Long and short of duration
The need for pension funds to match their assets more closely to their liabilities has put the topic of duration at the top of the agenda.
Pension funds are faced with the problem of finding fixed income instruments with the right durations. The problem is greatest at the long end, where there is a shortage of long-dated instruments.
Governments have tried to help with the issue of 30- and 50-year bonds. Companies like Coca Cola, Disney and IBM have even issued 100-year paper. Yet the demand for long-dated bonds outstrips the supply, depressing bond yields still further.
One solution is to use the duration of equities to match liabilities. It is argued that equities are reasonably long duration assets that are suited to longer-term liabilities such as pensions.
As part of a diversified portfolio, equities can do as good a job as bonds, if not better, at providing the necessary durations.
The concept of equity duration is relatively recent, and the debate about its usefulness dates back no more than 20 years. Most of the debate has centred on how to measure equity duration.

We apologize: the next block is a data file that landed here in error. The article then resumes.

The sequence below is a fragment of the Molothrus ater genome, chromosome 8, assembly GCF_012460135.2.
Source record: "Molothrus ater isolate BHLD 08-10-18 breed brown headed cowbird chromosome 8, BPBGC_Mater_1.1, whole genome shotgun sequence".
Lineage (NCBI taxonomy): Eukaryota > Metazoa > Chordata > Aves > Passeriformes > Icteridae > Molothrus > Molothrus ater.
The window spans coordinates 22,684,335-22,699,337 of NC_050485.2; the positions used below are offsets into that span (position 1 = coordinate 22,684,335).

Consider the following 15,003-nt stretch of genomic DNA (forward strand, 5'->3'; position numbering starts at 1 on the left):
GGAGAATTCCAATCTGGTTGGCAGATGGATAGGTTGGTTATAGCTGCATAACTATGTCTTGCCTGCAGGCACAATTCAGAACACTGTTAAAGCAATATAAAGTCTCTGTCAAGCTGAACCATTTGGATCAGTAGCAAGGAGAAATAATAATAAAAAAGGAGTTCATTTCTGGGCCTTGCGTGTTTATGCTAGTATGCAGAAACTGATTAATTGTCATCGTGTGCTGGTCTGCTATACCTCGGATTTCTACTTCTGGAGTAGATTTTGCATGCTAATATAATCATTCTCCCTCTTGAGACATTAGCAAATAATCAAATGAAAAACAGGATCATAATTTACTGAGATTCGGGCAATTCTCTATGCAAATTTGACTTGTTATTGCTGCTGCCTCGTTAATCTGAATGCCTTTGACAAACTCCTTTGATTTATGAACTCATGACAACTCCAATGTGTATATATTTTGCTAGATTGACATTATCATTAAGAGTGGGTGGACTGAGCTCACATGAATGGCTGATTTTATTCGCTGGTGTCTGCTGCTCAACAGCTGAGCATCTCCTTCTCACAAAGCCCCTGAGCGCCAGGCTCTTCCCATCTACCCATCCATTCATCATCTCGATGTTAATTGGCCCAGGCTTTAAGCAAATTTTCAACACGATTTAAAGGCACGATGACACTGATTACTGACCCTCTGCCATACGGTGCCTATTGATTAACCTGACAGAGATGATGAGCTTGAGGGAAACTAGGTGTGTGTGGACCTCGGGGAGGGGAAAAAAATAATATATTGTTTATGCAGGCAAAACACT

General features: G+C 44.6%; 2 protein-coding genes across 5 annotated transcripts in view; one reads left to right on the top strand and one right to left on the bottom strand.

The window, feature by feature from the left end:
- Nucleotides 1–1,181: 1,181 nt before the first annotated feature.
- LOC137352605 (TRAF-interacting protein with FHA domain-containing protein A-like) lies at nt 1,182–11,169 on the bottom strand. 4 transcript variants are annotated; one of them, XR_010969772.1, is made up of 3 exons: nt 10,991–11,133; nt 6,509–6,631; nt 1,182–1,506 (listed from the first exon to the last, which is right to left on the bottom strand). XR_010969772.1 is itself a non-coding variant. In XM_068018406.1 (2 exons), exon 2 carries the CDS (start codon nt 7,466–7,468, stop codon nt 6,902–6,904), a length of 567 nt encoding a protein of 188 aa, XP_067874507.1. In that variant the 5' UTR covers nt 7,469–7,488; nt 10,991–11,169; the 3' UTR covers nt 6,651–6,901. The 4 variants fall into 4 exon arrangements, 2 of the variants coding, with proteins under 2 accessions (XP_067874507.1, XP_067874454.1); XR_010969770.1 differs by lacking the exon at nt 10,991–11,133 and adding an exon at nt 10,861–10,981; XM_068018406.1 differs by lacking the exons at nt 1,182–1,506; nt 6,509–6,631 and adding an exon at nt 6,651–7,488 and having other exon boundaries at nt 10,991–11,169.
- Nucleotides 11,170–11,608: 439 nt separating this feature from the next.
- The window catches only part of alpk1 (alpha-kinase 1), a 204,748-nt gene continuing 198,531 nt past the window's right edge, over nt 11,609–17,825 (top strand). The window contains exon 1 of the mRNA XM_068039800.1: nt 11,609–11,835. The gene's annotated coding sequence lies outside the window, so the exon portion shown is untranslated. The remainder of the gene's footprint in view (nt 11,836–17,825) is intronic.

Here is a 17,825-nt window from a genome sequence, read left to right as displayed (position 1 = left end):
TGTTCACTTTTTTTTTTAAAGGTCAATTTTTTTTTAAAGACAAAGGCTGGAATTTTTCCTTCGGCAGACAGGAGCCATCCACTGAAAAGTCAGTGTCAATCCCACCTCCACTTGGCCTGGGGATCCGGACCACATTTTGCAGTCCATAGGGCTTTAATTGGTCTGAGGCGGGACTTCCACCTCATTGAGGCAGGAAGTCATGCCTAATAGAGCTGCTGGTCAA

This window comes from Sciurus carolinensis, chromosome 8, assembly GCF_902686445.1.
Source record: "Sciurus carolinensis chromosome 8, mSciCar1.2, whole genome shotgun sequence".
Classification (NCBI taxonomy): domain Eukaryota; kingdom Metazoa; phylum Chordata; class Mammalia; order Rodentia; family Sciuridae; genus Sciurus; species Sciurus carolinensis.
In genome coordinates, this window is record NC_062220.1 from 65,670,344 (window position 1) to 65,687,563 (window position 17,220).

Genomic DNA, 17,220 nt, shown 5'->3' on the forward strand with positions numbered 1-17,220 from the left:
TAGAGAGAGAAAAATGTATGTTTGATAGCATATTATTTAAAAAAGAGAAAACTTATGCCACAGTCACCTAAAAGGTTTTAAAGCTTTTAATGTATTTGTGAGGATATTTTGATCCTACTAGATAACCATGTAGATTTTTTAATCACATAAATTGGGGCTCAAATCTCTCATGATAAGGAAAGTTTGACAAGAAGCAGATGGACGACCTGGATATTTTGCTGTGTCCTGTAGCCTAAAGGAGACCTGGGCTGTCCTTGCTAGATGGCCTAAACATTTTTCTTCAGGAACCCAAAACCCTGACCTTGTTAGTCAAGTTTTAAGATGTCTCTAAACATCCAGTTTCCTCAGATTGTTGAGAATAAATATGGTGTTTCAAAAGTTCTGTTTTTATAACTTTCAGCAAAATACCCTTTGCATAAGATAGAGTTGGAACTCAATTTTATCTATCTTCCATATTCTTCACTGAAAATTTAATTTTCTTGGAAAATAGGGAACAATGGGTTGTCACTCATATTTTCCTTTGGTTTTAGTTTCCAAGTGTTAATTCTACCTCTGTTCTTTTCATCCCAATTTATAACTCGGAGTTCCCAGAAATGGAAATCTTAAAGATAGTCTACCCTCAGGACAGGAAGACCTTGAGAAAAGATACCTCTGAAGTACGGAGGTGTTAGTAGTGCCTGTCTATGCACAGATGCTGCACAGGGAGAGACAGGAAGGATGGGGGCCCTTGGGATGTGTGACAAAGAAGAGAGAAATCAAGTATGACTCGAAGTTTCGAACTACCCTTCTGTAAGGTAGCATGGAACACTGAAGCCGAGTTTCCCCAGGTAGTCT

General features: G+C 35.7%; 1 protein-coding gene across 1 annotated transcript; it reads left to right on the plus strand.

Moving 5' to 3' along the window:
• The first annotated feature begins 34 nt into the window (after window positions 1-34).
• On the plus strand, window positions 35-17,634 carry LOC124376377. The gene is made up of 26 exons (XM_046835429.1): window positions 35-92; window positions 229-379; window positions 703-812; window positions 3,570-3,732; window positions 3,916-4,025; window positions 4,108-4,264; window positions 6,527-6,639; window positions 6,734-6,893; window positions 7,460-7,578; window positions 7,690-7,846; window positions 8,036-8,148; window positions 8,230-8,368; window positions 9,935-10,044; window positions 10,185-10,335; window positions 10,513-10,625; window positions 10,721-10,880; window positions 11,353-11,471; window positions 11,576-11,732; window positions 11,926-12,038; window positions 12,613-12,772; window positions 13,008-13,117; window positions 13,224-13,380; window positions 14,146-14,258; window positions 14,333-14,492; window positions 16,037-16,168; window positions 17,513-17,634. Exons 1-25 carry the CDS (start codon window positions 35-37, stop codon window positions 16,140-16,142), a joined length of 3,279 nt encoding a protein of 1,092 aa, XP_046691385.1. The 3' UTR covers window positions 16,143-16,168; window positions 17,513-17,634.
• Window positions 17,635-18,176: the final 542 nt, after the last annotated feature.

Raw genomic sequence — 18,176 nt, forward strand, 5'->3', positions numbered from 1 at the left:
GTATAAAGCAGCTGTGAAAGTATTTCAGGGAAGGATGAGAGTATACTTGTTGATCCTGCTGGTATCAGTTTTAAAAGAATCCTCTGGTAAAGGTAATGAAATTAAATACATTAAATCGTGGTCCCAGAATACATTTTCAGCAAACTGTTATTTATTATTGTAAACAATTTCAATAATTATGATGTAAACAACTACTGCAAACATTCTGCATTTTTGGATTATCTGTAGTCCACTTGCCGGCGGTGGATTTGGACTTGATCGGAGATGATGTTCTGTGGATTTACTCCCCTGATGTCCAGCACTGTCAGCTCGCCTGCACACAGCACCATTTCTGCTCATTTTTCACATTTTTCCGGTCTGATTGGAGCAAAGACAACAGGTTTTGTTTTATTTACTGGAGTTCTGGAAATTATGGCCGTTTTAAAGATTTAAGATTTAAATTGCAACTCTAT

Unlike the measurement of bond duration, estimating equity duration is not an exact science. Most admit it is difficult to measure, and some wonder whether it is worth measuring at all.
The proponents of equity duration say the difficulties in estimating duration should not detract from its importance as a tool for pension fund and asset managers. They argue that it is a particularly useful tool in three areas: immunisation, risk management and tactical asset allocation.
Immunisation means matching asset and liabilities in such a way that they are insensitive to interest rate movements. Since equities account of for a significant percentage of many pension plans, some idea of their duration would be helpful.
If equities are sensitive to interest rate changes, investment managers need to be able to make allowance for this sensitivity in their risk management plan.
Similarly, with tactical asset allocation investment managers who are aware of the sensitivity of equities can take full advantage of any changes in interest rates.
The idea of duration has been around for more than 60 years. It is defined as the sensitivity of a security to changes in interest rates. The longer the duration, the greater this sensitivity is likely to be.